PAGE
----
The disease affects an estimated 1 in 100 people in the general population. But it is increasingly being linked to people with the most severe form of diabetes, type 1. About one in 10 type 1 diabetics — people whose bodies can't make insulin — are believed to have celiac disease, but many don't know it.

Wray wants to change that. She's now in the middle of one of the bigger controversies in diabetes care: whether to screen all type 1 diabetics for celiac disease or just those who exhibit symptoms.

At the American Diabetes Association's annual meeting in June, Wray intends to push for new guidelines for doctors to screen all type 1 diabetics for celiac. But some doctors say universal testing is too costly and too invasive and can be life-altering if the disease is confirmed before symptoms show up. They say they can't imagine telling children who don't appear sick that they can never eat bread, pizza, pasta or cookies again when the disease may not be harming them.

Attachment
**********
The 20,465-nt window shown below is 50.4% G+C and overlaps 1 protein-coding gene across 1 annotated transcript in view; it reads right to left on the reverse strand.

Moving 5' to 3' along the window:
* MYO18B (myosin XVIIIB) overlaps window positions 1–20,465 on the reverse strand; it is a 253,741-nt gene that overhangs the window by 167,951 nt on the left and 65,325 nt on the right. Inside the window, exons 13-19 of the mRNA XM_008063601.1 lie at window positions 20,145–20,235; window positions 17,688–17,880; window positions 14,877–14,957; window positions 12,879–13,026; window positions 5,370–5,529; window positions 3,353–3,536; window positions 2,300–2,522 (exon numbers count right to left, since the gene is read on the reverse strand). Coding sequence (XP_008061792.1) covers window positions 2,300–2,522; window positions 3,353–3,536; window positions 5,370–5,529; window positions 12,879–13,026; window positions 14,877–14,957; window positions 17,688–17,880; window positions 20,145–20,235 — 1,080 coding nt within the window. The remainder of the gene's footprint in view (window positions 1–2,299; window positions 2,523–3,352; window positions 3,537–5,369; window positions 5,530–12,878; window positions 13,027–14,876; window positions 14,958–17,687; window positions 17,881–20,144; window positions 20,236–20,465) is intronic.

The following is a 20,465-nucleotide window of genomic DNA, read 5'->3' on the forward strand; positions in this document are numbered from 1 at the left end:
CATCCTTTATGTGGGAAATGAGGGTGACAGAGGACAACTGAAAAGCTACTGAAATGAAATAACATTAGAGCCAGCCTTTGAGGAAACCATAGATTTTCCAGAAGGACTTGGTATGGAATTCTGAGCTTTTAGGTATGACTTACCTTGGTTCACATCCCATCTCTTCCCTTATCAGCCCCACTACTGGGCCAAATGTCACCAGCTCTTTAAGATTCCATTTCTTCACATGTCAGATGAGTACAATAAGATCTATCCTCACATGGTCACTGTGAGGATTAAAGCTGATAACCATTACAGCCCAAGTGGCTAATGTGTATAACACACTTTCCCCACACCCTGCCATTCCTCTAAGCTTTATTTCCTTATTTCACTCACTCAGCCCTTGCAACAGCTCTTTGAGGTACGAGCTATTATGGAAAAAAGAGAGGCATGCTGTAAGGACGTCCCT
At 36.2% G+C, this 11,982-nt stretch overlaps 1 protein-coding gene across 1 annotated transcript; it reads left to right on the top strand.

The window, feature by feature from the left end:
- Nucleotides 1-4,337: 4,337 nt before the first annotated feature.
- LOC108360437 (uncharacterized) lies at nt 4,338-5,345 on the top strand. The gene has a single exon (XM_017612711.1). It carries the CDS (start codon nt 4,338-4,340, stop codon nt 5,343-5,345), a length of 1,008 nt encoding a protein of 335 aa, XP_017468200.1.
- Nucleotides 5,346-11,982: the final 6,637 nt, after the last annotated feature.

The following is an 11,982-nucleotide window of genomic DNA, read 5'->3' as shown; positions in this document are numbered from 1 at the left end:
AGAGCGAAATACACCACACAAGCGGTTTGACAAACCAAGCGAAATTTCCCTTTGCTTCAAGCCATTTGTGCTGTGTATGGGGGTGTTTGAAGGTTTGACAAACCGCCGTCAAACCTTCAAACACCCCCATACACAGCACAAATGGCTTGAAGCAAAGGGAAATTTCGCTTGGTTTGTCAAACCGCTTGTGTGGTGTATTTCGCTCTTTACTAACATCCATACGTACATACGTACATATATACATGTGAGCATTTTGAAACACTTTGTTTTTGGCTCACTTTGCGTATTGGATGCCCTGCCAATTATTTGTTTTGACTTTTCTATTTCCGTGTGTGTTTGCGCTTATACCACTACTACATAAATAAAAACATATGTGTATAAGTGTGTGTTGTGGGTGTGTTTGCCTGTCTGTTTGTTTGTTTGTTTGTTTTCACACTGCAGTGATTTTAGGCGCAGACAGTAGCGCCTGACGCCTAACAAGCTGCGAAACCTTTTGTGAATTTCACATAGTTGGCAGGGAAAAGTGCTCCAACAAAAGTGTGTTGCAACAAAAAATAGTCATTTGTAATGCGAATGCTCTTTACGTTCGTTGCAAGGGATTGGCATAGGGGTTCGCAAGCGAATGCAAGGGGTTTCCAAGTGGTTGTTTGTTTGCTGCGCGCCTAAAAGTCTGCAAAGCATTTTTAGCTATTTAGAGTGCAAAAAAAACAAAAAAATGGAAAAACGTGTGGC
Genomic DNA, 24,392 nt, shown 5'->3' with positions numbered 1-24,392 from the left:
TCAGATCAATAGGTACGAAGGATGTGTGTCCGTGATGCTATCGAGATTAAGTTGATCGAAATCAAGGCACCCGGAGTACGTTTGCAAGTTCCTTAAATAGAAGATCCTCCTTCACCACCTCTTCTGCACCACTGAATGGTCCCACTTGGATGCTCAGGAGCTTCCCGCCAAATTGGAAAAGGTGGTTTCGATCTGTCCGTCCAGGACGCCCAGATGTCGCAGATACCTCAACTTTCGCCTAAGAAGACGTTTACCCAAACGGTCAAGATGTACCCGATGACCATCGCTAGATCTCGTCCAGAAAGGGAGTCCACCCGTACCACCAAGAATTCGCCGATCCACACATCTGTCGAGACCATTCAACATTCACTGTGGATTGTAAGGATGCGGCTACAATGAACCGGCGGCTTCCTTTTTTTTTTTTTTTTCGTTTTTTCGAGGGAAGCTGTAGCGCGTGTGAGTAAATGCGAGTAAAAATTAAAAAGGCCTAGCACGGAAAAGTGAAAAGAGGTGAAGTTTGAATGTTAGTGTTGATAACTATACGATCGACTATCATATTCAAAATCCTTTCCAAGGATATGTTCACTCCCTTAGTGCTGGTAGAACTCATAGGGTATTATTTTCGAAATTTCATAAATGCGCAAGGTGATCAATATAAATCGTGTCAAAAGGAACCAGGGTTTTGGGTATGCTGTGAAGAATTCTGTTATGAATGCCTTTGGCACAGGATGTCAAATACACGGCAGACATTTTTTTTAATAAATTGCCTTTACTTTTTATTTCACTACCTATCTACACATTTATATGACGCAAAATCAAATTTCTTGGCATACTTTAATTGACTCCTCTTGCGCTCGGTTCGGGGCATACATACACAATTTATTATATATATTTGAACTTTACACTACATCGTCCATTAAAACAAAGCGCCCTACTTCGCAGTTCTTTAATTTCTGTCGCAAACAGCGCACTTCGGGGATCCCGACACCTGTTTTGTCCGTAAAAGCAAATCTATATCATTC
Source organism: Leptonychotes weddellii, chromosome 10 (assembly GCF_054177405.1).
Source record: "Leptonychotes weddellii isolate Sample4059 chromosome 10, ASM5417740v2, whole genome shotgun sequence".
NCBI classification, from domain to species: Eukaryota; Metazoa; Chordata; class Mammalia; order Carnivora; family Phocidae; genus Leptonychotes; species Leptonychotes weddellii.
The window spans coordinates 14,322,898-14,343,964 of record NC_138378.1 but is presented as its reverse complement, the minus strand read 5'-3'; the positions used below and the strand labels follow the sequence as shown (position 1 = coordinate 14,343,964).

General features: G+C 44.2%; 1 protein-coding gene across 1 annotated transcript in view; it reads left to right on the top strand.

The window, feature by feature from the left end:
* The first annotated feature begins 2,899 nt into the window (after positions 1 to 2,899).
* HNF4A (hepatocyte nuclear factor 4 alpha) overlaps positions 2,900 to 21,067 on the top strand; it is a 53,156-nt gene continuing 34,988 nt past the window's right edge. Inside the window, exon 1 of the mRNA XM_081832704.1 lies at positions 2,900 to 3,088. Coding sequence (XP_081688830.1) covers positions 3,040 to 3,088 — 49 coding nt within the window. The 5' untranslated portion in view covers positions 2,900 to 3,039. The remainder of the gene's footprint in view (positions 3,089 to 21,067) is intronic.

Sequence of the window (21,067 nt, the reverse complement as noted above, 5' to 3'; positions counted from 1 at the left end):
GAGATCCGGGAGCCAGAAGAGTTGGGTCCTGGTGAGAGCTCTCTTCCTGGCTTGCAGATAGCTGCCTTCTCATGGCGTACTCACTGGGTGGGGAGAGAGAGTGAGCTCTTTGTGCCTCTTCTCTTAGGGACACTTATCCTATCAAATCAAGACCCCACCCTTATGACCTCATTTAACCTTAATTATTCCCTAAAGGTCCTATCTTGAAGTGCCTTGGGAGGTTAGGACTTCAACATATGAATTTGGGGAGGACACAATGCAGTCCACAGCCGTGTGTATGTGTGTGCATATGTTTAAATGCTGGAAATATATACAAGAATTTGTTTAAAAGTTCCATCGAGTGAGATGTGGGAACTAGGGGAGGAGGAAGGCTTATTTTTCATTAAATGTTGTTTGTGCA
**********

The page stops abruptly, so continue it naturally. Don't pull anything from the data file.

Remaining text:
"You're pushing them toward a major life disruption," said Matt Petersen, director of information resources at the diabetes association. For now, the association recommends screening only patients who have celiac symptoms, he said.

But, Wray asks, what are those symptoms?

Two of celiac disease's most common symptoms, fatigue and intermittent diarrhea, might be easily missed by doctors because "a normal person can have those," she said.

Celiac disease affects many parts of the body, and symptoms can be wide-ranging, including depression, bone pain, an upset stomach, rashes, mouth sores, dental disorders and tingling in the legs and feet.

Wray and her supporters believe that even in the absence of symptoms, damage can be occurring to the body. She became acutely aware of that four months ago when a patient felt so sick that he zoomed past the receptionist to find Wray, one of few Austin doctors who specialize in pediatric endocrinology, the study of hormones.

During a previous visit, "he had very mild symptoms, and . . . I wasn't impressed," said Wray, 61. "But when he came back, he was extremely sick. I was just shocked that I hadn't been more impressed by his other symptoms."

The patient, who is 25 and has been seeing Wray since childhood, had been tired and lethargic. Wray thought he was depressed. But when he came in that day, he had major digestive problems. Wray screened him for celiac disease. The blood test came back positive. To confirm the diagnosis, however, she had the necessary intestinal biopsy done. It not only confirmed celiac but also showed intestinal damage.